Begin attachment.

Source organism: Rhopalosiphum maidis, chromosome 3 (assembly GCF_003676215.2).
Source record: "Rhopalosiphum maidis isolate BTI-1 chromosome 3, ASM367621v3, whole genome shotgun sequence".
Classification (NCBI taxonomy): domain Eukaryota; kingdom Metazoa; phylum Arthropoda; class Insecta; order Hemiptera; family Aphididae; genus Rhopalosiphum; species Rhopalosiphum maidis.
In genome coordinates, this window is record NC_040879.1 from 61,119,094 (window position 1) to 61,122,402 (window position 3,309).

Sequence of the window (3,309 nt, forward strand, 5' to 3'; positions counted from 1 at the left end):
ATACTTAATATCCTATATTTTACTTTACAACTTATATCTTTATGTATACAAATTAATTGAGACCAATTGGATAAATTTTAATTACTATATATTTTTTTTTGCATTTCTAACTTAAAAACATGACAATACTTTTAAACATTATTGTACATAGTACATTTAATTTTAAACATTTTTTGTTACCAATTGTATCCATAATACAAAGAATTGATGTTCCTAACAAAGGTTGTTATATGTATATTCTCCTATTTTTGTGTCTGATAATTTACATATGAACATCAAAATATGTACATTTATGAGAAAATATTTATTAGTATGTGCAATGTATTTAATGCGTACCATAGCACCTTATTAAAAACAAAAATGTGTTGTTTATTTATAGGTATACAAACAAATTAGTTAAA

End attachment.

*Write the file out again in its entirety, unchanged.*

Source organism: Rhopalosiphum maidis, chromosome 3 (assembly GCF_003676215.2).
Source record: "Rhopalosiphum maidis isolate BTI-1 chromosome 3, ASM367621v3, whole genome shotgun sequence".
Classification (NCBI taxonomy): domain Eukaryota; kingdom Metazoa; phylum Arthropoda; class Insecta; order Hemiptera; family Aphididae; genus Rhopalosiphum; species Rhopalosiphum maidis.
In genome coordinates, this window is record NC_040879.1 from 61,119,094 (window position 1) to 61,122,402 (window position 3,309).

Sequence of the window (3,309 nt, forward strand, 5' to 3'; positions counted from 1 at the left end):
ATACTTAATATCCTATATTTTACTTTACAACTTATATCTTTATGTATACAAATTAATTGAGACCAATTGGATAAATTTTAATTACTATATATTTTTTTTTGCATTTCTAACTTAAAAACATGACAATACTTTTAAACATTATTGTACATAGTACATTTAATTTTAAACATTTTTTGTTACCAATTGTATCCATAATACAAAGAATTGATGTTCCTAACAAAGGTTGTTATATGTATATTCTCCTATTTTTGTGTCTGATAATTTACATATGAACATCAAAATATGTACATTTATGAGAAAATATTTATTAGTATGTGCAATGTATTTAATGCGTACCATAGCACCTTATTAAAAACAAAAATGTGTTGTTTATTTATAGGTATACAAACAAATTAGTTAAA